Marvel & Disney tapped Aurora James of Brother Vellies to create an exclusive capsule collection inspired by the film. Although all the pieces are beautiful, the inspiration behind the shoes made them truly made them stand out.
“The shoes themselves actually went through a lot of iterations and ideas… [but] over the last 72 hours I reworked everything and focused on some of the narratives and insecurities that I’ve had…as a woman of color,” James tells Yahoo Lifestyle. The shoes depict the fashion designer’s “own struggles and issues with hair and how our hair is seen and perceived.” A struggle often had by women of color between choosing to showcase their beautiful natural hair or not.
The designer references one particular pair of shoes, a pair of textured snakeskin boots where one foot features a curly exterior made of a fibrous material called sisal. The other foot features layers of stick straight sisal fibers— a material James often uses in her work and one she sources directly from Haiti and regions in Africa.
Additionally, the fashion presentation included bespoke looks inspired by the films’ characters by Sophie Theallet, LaQuan Smith, Chromat, Cushnie et Ochs, Fear of God, Ikré Jones, and Tome. For Chromat, creative director, Becca McCharen had one of her designers, Tolu Ameru take the lead on the design. Ameru, who is Nigerian, drew upon her roots, her mother, and Chromat’s own ethos on female empowerment and inclusivity to inform the final product. It is the only plus size dress featured in the collection and is made of a special Ankara fabric. However, all of these custom looks spoke to themes of empowerment, individuality, and inclusivity and will be auctioned off to benefit Save the Children following the event.
NYFW this season continues to be a platform designers use to voice their thoughts and opinions on current social, cultural, and political issues. In an era when #MeToo is an all-too-real reality, female empowerment and inclusivity on race, gender, and sexuality continue to be pertinent themes fashion designers will decide to address — or not — in their shows.
Though, for the few that have so far, they are letting their designs “speak” for themselves. A departure from recent seasons where statement tees proliferated the runway, almost “screaming” as one Vanity Fair writer suggests. Designers are going back to basics. Using their clothes—from the colors, down to the silhouettes, cuts, and fabrics to inform their voice. Yes, you have to dig a little deeper to find the underlying hidden messages. But that’s the great part about fashion, it doesn’t have to be obvious. As for what we have discovered so far? Messages that speak to race, sexism, and sexual harassment—all issues that currently, and unfortunately, still plague our society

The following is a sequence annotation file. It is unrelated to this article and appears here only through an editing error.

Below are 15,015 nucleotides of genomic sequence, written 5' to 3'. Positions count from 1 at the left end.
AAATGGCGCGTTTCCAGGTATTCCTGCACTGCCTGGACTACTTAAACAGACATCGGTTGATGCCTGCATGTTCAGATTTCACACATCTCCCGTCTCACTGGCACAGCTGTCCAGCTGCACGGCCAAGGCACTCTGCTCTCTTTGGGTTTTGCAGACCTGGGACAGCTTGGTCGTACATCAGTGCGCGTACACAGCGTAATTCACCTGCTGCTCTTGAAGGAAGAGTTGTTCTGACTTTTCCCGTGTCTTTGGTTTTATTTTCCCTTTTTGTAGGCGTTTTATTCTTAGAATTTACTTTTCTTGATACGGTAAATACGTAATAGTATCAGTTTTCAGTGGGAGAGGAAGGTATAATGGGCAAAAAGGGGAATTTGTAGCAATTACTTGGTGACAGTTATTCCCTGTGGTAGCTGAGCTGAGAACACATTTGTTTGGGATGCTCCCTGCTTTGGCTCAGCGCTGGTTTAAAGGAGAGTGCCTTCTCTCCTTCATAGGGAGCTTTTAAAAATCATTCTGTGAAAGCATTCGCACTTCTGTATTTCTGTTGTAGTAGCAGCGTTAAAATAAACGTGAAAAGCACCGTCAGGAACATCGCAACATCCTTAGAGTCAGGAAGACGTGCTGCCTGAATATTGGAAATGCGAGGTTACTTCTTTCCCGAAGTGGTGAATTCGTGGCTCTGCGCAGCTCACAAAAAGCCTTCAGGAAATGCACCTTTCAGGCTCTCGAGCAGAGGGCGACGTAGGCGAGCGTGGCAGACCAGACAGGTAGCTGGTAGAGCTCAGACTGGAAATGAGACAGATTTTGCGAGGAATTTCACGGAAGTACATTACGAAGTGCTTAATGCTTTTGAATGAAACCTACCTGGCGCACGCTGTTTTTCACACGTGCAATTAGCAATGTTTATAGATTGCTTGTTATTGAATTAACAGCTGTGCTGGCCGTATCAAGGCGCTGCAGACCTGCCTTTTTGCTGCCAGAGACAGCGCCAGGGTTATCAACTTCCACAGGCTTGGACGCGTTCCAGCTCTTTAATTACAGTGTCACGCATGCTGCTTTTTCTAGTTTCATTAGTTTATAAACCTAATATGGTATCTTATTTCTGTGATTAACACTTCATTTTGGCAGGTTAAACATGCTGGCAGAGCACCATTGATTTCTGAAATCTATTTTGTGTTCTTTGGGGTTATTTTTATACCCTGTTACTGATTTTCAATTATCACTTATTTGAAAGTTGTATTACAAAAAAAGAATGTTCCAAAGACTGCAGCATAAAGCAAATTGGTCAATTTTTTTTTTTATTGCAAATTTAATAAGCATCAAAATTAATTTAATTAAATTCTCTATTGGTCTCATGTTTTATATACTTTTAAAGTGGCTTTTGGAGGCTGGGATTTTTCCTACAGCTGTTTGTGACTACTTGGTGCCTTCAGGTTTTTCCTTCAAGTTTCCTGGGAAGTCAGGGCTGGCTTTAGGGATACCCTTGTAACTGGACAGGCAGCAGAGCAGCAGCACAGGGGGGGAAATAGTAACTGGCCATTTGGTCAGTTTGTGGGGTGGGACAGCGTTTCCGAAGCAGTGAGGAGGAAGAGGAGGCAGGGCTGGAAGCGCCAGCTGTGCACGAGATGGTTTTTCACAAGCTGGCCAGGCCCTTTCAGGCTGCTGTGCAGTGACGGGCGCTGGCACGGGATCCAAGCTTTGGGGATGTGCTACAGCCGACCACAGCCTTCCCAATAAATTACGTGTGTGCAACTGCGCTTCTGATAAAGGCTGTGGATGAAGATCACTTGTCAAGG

At Milly‘s show, we found a vibrantly colored series of workwear to evening wear: tailored separates, cocktail dresses, knits and blouses in shades like crimson red, canary yellow, cobalt blue, emerald, and fuchsia. The show featured a diverse set of models, including a male model wearing a silver fringy top, metallic trousers, and shiny silver heeled booties. It was without question, a beautiful collection. But there’s more to it. The collection, titled “Chromatic,” was a representation of all of us.
According to Michelle Smith, co-founder and creative director of Milly, we each represent a unique color, a unique personality, but we are stronger together, like a “beautiful rainbow.” The collection was “a vibrant expression of love, inclusiveness and the desire for equality. Our individuality is our greatest strength, and beautiful things can happen when we all come together,” says Smith in a press statement. For this designer, her collection “spoke” to the greater need for equality in both race, sexuality, and gender.
However, Hillary Taymour of underground label Collina Strada took a different approach. Taymour staged an imaginary wedding straying from the usual fashion model archetypes, and instead cast a wide net of young and old men and women— even a baby, to be part of an imaginary wedding, but not between two people, for oneself. The theme was “higher self.” As stated in the show notes, “You cannot start to love another until you love yourself, so why not marry your higher self?” The collection did include a wedding dress, per se, but incorporated cargo pants which might be an ode to the connection between the power of pantsuits and feminism.
“Amidst the #MeToo and #TimesUp movement I felt it is necessary to stop with the anger and turn back to love. This collection focuses on how a human should feel safe to dress however she/he or they choose. From sexy to frumpy.”
Are statement tees on the way out? Maybe. But as shown, that doesn’t mean you can’t use fashion to convey more than just clothes.
Ahead, see all of the “hidden” messages found in key sartorial moments throughout fashion week.
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